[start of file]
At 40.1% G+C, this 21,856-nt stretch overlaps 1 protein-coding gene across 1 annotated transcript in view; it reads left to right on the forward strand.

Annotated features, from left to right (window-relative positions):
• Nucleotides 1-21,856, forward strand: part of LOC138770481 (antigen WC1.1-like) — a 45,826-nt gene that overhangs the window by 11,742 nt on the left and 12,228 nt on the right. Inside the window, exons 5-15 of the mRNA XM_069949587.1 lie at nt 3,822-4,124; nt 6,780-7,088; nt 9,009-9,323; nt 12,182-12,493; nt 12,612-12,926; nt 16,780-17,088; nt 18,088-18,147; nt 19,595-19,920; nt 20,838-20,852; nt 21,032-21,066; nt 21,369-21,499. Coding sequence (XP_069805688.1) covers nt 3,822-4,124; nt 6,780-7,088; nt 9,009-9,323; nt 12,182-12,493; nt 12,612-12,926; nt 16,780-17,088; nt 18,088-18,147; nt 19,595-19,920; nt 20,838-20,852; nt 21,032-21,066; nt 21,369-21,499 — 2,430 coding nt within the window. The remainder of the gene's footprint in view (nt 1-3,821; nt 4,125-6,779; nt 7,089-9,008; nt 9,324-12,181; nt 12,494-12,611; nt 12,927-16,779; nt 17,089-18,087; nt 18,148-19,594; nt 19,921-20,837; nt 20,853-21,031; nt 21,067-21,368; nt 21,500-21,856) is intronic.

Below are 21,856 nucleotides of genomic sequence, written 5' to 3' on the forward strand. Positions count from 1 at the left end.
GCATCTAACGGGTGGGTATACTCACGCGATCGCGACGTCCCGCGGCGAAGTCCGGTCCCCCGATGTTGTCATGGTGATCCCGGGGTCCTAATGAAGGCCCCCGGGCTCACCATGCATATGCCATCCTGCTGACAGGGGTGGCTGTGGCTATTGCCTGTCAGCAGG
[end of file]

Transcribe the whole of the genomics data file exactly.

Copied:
At 40.1% G+C, this 21,856-nt stretch overlaps 1 protein-coding gene across 1 annotated transcript in view; it reads left to right on the forward strand.

Annotated features, from left to right (window-relative positions):
• Nucleotides 1-21,856, forward strand: part of LOC138770481 (antigen WC1.1-like) — a 45,826-nt gene that overhangs the window by 11,742 nt on the left and 12,228 nt on the right. Inside the window, exons 5-15 of the mRNA XM_069949587.1 lie at nt 3,822-4,124; nt 6,780-7,088; nt 9,009-9,323; nt 12,182-12,493; nt 12,612-12,926; nt 16,780-17,088; nt 18,088-18,147; nt 19,595-19,920; nt 20,838-20,852; nt 21,032-21,066; nt 21,369-21,499. Coding sequence (XP_069805688.1) covers nt 3,822-4,124; nt 6,780-7,088; nt 9,009-9,323; nt 12,182-12,493; nt 12,612-12,926; nt 16,780-17,088; nt 18,088-18,147; nt 19,595-19,920; nt 20,838-20,852; nt 21,032-21,066; nt 21,369-21,499 — 2,430 coding nt within the window. The remainder of the gene's footprint in view (nt 1-3,821; nt 4,125-6,779; nt 7,089-9,008; nt 9,324-12,181; nt 12,494-12,611; nt 12,927-16,779; nt 17,089-18,087; nt 18,148-19,594; nt 19,921-20,837; nt 20,853-21,031; nt 21,067-21,368; nt 21,500-21,856) is intronic.

Below are 21,856 nucleotides of genomic sequence, written 5' to 3' on the forward strand. Positions count from 1 at the left end.
GCATCTAACGGGTGGGTATACTCACGCGATCGCGACGTCCCGCGGCGAAGTCCGGTCCCCCGATGTTGTCATGGTGATCCCGGGGTCCTAATGAAGGCCCCCGGGCTCACCATGCATATGCCATCCTGCTGACAGGGGTGGCTGTGGCTATTGCCTGTCAGCAGG